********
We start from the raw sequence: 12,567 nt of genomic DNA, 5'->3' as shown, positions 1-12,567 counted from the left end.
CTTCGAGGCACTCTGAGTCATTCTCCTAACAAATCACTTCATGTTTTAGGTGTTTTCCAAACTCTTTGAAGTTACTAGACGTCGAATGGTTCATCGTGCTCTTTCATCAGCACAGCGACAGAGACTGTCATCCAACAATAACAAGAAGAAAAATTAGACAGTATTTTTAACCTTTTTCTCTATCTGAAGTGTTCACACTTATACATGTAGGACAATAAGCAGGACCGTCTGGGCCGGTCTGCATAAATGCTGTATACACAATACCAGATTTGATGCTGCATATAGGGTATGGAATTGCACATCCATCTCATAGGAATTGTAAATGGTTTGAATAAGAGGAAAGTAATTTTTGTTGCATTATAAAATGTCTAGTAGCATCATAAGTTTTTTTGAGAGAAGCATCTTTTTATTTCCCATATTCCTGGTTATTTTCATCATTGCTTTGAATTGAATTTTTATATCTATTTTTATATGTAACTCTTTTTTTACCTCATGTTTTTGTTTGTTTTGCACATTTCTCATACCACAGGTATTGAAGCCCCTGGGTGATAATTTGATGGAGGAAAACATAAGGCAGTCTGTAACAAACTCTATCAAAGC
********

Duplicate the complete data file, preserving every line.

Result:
We start from the raw sequence: 12,567 nt of genomic DNA, 5'->3' as shown, positions 1-12,567 counted from the left end.
CTTCGAGGCACTCTGAGTCATTCTCCTAACAAATCACTTCATGTTTTAGGTGTTTTCCAAACTCTTTGAAGTTACTAGACGTCGAATGGTTCATCGTGCTCTTTCATCAGCACAGCGACAGAGACTGTCATCCAACAATAACAAGAAGAAAAATTAGACAGTATTTTTAACCTTTTTCTCTATCTGAAGTGTTCACACTTATACATGTAGGACAATAAGCAGGACCGTCTGGGCCGGTCTGCATAAATGCTGTATACACAATACCAGATTTGATGCTGCATATAGGGTATGGAATTGCACATCCATCTCATAGGAATTGTAAATGGTTTGAATAAGAGGAAAGTAATTTTTGTTGCATTATAAAATGTCTAGTAGCATCATAAGTTTTTTTGAGAGAAGCATCTTTTTATTTCCCATATTCCTGGTTATTTTCATCATTGCTTTGAATTGAATTTTTATATCTATTTTTATATGTAACTCTTTTTTTACCTCATGTTTTTGTTTGTTTTGCACATTTCTCATACCACAGGTATTGAAGCCCCTGGGTGATAATTTGATGGAGGAAAACATAAGGCAGTCTGTAACAAACTCTATCAAAGC